Staying Ahead of the Bottom Line
In many cases, purchasing providers will need to move fast. As Round Two
revs up, one fact will be clear: There will be many patients that will need to
transition to contract-holding providers, whether now or on the future.
“Patient acquisition is the most difficult thing for people right now,” Davis
says. “Once half the patients in a marketplace becomes a ‘free agent,’
then everybody has to jump in. What’s the cost of acquisition? The cost of
acquisition for a bigger company can be spread around; they can spend the
money on acquisition costs. A smaller guy? He can’t. So the best thing to
possibly do is to get in front of it, and get the patients.”
A large company can come in faster and give a provider that wants to sell
more money up front, and make the deal sweeter and easier to close, but a
smaller purchasing provider might not have access to that level of capital.
The decision process for both becomes more difficult; they must manage
each other’s and their own expectations about what will constitutes an acceptable
“The biggest thing for sellers and buyers has to be the ability to become
creative on how everybody gets what they need to get; it isn’t someone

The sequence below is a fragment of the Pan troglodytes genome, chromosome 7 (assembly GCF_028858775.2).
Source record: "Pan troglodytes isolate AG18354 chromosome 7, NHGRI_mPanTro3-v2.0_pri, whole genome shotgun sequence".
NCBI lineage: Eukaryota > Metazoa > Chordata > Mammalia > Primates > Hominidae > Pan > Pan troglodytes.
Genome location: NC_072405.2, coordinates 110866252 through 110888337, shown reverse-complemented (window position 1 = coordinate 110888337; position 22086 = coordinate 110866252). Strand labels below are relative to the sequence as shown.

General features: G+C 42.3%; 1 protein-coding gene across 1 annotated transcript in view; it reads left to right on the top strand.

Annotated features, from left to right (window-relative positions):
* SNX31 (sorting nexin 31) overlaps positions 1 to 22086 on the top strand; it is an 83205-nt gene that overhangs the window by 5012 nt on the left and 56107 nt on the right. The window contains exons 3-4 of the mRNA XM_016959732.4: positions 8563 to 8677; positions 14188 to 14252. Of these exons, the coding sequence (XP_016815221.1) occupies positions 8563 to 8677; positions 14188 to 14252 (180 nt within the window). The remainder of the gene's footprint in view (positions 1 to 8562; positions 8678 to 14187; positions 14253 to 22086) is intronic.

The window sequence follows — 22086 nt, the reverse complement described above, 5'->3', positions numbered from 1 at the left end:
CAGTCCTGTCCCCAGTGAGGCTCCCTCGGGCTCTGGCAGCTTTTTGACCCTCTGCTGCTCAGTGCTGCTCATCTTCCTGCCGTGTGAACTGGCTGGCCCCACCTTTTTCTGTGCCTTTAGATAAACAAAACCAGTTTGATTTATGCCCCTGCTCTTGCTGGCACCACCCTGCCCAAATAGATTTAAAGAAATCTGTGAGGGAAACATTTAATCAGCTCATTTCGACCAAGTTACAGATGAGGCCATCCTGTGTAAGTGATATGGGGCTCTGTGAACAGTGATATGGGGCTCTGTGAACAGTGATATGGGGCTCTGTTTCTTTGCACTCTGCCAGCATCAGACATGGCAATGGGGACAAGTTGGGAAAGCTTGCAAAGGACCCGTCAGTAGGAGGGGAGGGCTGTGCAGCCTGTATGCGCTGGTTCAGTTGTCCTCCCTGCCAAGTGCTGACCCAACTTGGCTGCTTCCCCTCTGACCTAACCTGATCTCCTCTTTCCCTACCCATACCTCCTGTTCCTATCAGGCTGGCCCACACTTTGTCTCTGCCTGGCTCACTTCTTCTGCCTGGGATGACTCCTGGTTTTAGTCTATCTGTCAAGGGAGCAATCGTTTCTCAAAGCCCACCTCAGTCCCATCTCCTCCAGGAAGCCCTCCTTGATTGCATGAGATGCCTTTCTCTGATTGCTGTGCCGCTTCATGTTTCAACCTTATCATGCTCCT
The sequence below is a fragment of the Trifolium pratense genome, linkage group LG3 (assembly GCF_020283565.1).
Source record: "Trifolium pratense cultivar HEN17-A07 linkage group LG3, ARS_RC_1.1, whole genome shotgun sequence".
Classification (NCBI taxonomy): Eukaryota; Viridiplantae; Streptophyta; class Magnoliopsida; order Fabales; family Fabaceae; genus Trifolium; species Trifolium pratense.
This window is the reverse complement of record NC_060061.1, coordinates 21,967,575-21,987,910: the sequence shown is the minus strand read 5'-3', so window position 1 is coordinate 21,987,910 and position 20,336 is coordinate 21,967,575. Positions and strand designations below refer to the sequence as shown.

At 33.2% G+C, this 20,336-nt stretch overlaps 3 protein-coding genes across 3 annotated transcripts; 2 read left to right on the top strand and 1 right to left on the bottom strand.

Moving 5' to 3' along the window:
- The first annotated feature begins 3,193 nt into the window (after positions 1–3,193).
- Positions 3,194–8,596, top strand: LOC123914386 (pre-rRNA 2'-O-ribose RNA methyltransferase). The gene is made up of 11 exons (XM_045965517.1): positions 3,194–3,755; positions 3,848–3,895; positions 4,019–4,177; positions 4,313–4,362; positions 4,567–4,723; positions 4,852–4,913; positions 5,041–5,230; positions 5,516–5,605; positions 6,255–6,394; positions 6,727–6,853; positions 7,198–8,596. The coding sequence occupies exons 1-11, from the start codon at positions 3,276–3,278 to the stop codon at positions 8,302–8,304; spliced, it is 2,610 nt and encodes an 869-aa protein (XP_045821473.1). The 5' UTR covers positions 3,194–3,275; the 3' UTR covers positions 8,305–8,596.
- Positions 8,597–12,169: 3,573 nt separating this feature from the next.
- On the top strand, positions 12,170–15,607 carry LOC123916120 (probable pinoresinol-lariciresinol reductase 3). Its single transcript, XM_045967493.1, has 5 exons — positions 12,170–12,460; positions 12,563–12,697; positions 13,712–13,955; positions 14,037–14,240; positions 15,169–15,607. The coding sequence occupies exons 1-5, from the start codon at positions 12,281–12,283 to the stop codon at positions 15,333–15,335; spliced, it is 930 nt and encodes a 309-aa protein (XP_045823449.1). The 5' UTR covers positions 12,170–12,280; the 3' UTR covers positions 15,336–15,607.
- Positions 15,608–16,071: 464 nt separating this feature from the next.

cutting [the seller] a check and letting them go to Florida,” Davis says.
“With a mid-size buyer and a mid-size seller, that is not going to happen.”
Beyond acquisition, purchasing providers might also want to consider some
of the back office assets and processes the company for sale might have
that could be of value. Most likely, a purchasing provider will probably be
confident in its billing and claims department, for instance, but perhaps the
delivery operations, warehousing assets or inventory management systems
of a company for sale might be of value of the long haul, and should be
factored into the purchase.
“If I’m going to be long-term operator, I’d be looking for efficiencies in
operations,” Davis says. “Certainly the delivery end of things, because that
is, in my mind, what is going to be the most important thing from an operation
system. ...Do they have an efficient delivery system or warehousing
system that I can learn from or consolidate into my existing system?”
Points to take away:
- Various funding pressures, but especially competitive bidding Round Two,
will force an increased pace of mergers and acquisitions in the industry.
- That said the valuations of provider businesses and the terms under which
deals are made has changed from the buying and selling of HME providers
several years ago.
- The primary criteria on which buyers will purchase providers are number of
patients and referral partners, as well as revenue per patient and possibly
- Purchasing providers shouldn’t start by looking at which providers are for
sale, but which providers in their CBA is the best company for helping them
- Buyers and sellers, especially those that are mid-sized businesses, will need
to work together to strike a deal that satisfies everyone concerned.
This article originally appeared in the June 2012 issue of HME Business.